Processed with VSCO with a6 presetI saw this painting by one of my favorite artists, Clare Elsaesser, and my sweet husband gifted it to me for my birthday. Last week, I was reading Sara Hagerty’s new book Unseen: The Gift of Being Hidden in a World That Loves to Be Noticed. I remembered the painting that was in a box in our bedroom waiting for my birthday. Written in tiny font at the bottom of the painting is its title, Hidden. It seems this is a message God keeps whispering to me.

Even in these days where I feel buried beneath laundry and crushed Goldfish crackers, therapy evaluations and helping children learn how to self-regulate, He sees me. He hears my desperate prayers. He knows my every weakness. In Unseen Sara writes, “We haven’t been hidden by God to suffer or to be punished; we’ve been wooed into hiding to meet with the God who turns vulnerability into communion.”

These days aren’t the ones that win awards or earn promotions. These are the hidden days. The ones where my best work is done on my knees. I sent a friend a page from Unseen with this quote, “Nate and I found that the first, best tending to the hearts of our children was done in secret with God. So we prayed.” This morning, Matt gave me the best gift you can give a mom with a house full of littles. He took the kids to Panera for breakfast while I got to sip my coffee, read my Bible and pray in a quiet house. What a gift. I carried my mug from room to room praying over these spaces and these lives God has entrusted me with and thanking Him for this gift of life.



It’s early in the morning on my 31st birthday. My big girl woke me up needing some water and a hug. She’s back asleep now, but I’m awake. Lying here with the fan whirling and the sound of Peach’s noise machine crashing waves over the baby monitor. A few weeks ago I texted a sweet friend who is almost a decade younger, “Don’t tell anyone, but I’m loving my 30s.” Of course, now I’m telling all my someones. 

At dinner last night over barbecue shrimp and crabmeat and heirloom tomatoes and the most delicious redfish of my life, Matt and I talked about many things. But one of them was how I feel like I know what my thing is now, the thing God has me here to do. I don’t have the words to write it succinctly right now, but I can feel it every day. It happens at my dining room table with a white plastic notebook and my Bible. It’s a hundred sticky notes with verses that I’m praying for myself, my husband, my girls, my Ethiopian, my friends, perfect strangers who are no longer strangers because their names have crossed my lips countless times.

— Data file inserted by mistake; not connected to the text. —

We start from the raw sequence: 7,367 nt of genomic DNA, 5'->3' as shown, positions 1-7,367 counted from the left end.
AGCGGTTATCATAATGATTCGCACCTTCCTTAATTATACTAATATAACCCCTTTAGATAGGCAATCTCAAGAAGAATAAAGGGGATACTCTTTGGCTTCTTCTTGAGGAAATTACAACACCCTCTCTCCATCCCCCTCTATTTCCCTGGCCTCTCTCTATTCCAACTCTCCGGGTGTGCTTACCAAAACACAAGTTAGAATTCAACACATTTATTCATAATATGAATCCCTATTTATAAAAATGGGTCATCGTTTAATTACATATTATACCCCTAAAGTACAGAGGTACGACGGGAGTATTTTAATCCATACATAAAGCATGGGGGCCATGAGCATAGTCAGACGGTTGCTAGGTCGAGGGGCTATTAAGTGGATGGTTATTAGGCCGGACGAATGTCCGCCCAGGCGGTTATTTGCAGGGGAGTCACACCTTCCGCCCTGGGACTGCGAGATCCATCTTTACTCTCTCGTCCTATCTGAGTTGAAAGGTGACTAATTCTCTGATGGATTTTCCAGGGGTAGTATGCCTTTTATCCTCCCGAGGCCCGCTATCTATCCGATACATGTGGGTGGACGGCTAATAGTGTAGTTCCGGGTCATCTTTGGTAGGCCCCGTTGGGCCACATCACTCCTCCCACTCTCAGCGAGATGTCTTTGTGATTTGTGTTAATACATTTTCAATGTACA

It’s me and my Bible cracked and God’s Word alive. It’s most days with tears because I can’t ever get over the awe that the God who spoke and stars glittered the sky cares about a girl like me. It’s the texts and the names beside verses and the joy I feel when the Holy Spirit gives me a verse to pray for someone. Is there anything more humbling and more honorable than to be able to pray for someone? I’m finding it my life’s greatest joy. 

Dear 20s, you might have had the great metabolism and no wrinkles or gray hair. But I wouldn’t go back for anything. To be awakened early in the morning by the child who daily shows me God’s faithfulness is the richest kind of blessing. To remember how He used dark days to drive me to my knees and begin a journey of prayer is my weapon against fear. To know the love of a God who speaks to me every day through His Word is the honor of my life. And to break and pour and share that love with others is my purpose. Here’s to 31 and all the messy beautiful ahead. 

A Five Fish Kind of Birthday

A Five Fish Kind of Birthday

As our final week of homework for Visual Storytelling, Molly Flanagan’s photography class I took through The Define School, we were asked to tell a story in pictures. I was hoping for perfect natural light and lots of time to prepare and practice. Instead, I got rain and clouds and a busy week celebrating our oldest turning five. But I’m still glad to capture this chapter of life and the craziness we call dinner time. Tonight, we had my favorite kind of celebration–the kind where the kitchen looks like a bomb went off thanks to my little sous chefs and the five of us gather around our kitchen table while we tell knock knock jokes and enjoy the birthday girl’s favorite fish tacos. Lydia, our story wouldn’t be the same without you. Your laugh, your compassion, and your love of life are written all over this messy, beautiful story we call family. Happy birthday, sweet girl!



Happy Birthday, Lottie!

Happy Birthday, Lottie!

Charlotte Anne, my little firecracker. No one wears me out like you do or makes me laugh like you do. Your crazy blonde curls and those mischievous blue eyes. The way you tilt your head when you ask a question and all the hilarious things you say to us.

In the past year, I’ve found you sitting on top of the table “reading” Charlotte’s Web, in the pantry gnawing on raw sweet potatoes, at the table for Easter eating the blue egg dye tablet and feeding the dogs handfuls of not-so-cheap organic raisins.

You are equal parts fiercely independent and faithfully clingy to Momma, Daddy and Sissy. You tell us all the time, “I got it.” But you love to sit in our laps, and you usually fall asleep snuggled right next to your big sis.

You came into the world with a bang, and you’ve been messing up my plan ever since in the best possible way. You keep me on my toes, and I’m pretty sure you had something to do with that new patch of gray hair I found the other day. But you make me smile like crazy. You make me dance in the middle of the aisle at the grocery store. You make me laugh until tears are rolling down my cheeks. You make me wonder how I ever lived without you.

When you were just a few months old, your daddy started praying you would be like Queen Esther. That was a scary prayer for me to hear because Esther was willing to risk her life to save God’s people. But I see now God laid that prayer on his heart knowing He had given you a feisty, sweet personality to fit the calling. “For if you remain silent at this time, relief and deliverance for the Jews will arise from another place, but you and your father’s family will perish. And who knows but that you have come to royal position for such a time as this?” It’s still a scary prayer, but it’s one I pray for you every day just like your daddy–that you will be like Esther, willing to risk everything to love God’s people.